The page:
What Did I Miss?
Over to you: What other types of local web sites are great for getting content and content ideas? What would you add to this list? Comments are open.
If you enjoyed my How to Use Twitter to Find Local Blog Content post from a couple weeks back, you may also want to check out this post from the Hyperlocal 101 blog:
It mentions more than just the ones I had in my article here on HLB and talks about the idea of using Twitter for user-generated content.
Twitter is responsible for the most popular blog post we’ve written on any of our four hyperlocal real estate blogs. Here’s how it happened, how we use Twitter as a content source for all of our local blogs, and how you can do the same.
Twitter, Kanye West, & Local Blogging
It was just about a month ago when I saw this tweet from a fellow Tri-Citian:
The link points to a blog where rap star Kanye West is shown wearing a Kamiakin Braves letterman jacket while appearing on BET television. Whoa. Major celebrity wearing the jacket of a local high school in a TV appearance??!!?? Crazy. I grabbed a couple of the photos and wrote this post on our Kennewick Real Estate Blog within 15 minutes of the original tweet.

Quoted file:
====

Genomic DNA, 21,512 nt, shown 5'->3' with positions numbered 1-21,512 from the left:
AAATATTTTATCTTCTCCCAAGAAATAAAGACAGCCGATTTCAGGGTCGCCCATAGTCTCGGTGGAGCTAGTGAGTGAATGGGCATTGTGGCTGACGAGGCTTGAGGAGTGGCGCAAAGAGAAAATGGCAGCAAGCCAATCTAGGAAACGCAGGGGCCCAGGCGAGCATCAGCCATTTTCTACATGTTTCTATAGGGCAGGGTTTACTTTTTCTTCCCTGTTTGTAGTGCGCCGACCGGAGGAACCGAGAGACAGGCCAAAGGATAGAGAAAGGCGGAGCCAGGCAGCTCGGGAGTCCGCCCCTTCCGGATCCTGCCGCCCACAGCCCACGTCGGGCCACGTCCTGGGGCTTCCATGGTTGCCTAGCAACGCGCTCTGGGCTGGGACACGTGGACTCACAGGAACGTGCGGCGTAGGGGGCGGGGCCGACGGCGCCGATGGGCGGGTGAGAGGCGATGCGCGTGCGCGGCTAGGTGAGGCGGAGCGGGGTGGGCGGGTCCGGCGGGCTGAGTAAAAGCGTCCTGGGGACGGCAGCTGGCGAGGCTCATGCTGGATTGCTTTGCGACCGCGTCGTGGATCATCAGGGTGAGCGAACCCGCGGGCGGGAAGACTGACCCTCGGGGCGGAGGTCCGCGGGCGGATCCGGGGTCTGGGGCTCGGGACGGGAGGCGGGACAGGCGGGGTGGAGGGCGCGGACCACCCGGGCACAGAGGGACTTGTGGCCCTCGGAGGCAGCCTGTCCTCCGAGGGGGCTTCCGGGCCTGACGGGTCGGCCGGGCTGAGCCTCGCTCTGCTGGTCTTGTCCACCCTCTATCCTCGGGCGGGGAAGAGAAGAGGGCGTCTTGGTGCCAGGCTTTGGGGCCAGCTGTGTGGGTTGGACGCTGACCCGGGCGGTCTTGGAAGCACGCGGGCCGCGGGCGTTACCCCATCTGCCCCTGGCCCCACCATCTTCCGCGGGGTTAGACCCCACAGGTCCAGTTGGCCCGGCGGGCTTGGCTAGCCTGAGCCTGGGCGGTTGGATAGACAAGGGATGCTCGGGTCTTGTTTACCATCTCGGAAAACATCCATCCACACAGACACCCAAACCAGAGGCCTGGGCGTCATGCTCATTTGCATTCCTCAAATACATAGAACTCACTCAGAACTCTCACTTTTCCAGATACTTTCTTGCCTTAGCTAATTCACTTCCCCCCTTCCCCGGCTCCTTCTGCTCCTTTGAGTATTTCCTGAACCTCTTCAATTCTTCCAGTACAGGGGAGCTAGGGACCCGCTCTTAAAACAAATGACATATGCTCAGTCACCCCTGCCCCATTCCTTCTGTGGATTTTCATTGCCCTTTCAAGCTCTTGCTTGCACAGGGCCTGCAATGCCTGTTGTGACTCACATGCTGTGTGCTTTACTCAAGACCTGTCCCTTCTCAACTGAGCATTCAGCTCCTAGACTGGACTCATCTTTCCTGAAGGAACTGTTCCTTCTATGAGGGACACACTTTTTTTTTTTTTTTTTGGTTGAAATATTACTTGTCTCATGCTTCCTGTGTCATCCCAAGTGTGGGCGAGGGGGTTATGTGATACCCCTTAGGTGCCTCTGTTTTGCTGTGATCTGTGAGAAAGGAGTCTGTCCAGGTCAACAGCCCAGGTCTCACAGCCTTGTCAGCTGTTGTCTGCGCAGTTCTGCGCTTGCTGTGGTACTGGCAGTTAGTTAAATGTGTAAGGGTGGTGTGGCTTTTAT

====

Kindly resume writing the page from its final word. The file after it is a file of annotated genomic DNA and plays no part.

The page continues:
What happened? Read more
The Tri-Cities is relatively small, so “breaking news” is a term that we sometimes use pretty loosely. Still, two recent episodes involving our local blogs showed me the power of breaking news content when it comes to driving traffic.
Episode #1: Pasco Winter Storms
In mid-December, we had a series of winter storms one after the other. One of those storms was particularly bad; our local airport suffered through cancelled flights, regional bus service was cancelled, mountain passes were closed, etc. This was right before Christmas, so you can imagine what a headache this was for locals and out-of-towners trying to travel in or out of the area.